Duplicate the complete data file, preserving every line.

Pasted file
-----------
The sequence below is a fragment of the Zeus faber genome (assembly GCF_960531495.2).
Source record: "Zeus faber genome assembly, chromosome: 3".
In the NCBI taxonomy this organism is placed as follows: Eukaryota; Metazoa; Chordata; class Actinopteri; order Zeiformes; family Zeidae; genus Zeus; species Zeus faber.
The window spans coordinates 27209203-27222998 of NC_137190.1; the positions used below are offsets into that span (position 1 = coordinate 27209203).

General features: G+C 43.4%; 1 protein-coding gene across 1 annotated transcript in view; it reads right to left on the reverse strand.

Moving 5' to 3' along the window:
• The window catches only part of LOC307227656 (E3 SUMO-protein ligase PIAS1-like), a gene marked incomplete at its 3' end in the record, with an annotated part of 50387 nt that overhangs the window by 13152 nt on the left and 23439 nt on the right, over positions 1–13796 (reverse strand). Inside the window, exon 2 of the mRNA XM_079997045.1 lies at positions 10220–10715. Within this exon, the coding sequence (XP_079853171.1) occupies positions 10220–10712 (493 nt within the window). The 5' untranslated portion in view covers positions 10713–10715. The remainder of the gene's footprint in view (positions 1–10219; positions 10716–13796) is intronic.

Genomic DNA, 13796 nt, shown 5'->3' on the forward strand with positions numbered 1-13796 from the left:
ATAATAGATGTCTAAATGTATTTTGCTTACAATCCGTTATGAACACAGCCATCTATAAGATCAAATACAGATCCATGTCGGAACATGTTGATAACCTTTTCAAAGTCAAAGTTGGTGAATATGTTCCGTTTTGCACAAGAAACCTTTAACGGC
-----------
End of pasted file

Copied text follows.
The sequence below is a fragment of the Zeus faber genome (assembly GCF_960531495.2).
Source record: "Zeus faber genome assembly, chromosome: 3".
In the NCBI taxonomy this organism is placed as follows: Eukaryota; Metazoa; Chordata; class Actinopteri; order Zeiformes; family Zeidae; genus Zeus; species Zeus faber.
The window spans coordinates 27209203-27222998 of NC_137190.1; the positions used below are offsets into that span (position 1 = coordinate 27209203).

General features: G+C 43.4%; 1 protein-coding gene across 1 annotated transcript in view; it reads right to left on the reverse strand.

Moving 5' to 3' along the window:
• The window catches only part of LOC307227656 (E3 SUMO-protein ligase PIAS1-like), a gene marked incomplete at its 3' end in the record, with an annotated part of 50387 nt that overhangs the window by 13152 nt on the left and 23439 nt on the right, over positions 1–13796 (reverse strand). Inside the window, exon 2 of the mRNA XM_079997045.1 lies at positions 10220–10715. Within this exon, the coding sequence (XP_079853171.1) occupies positions 10220–10712 (493 nt within the window). The 5' untranslated portion in view covers positions 10713–10715. The remainder of the gene's footprint in view (positions 1–10219; positions 10716–13796) is intronic.

Genomic DNA, 13796 nt, shown 5'->3' on the forward strand with positions numbered 1-13796 from the left:
ATAATAGATGTCTAAATGTATTTTGCTTACAATCCGTTATGAACACAGCCATCTATAAGATCAAATACAGATCCATGTCGGAACATGTTGATAACCTTTTCAAAGTCAAAGTTGGTGAATATGTTCCGTTTTGCACAAGAAACCTTTAACGGC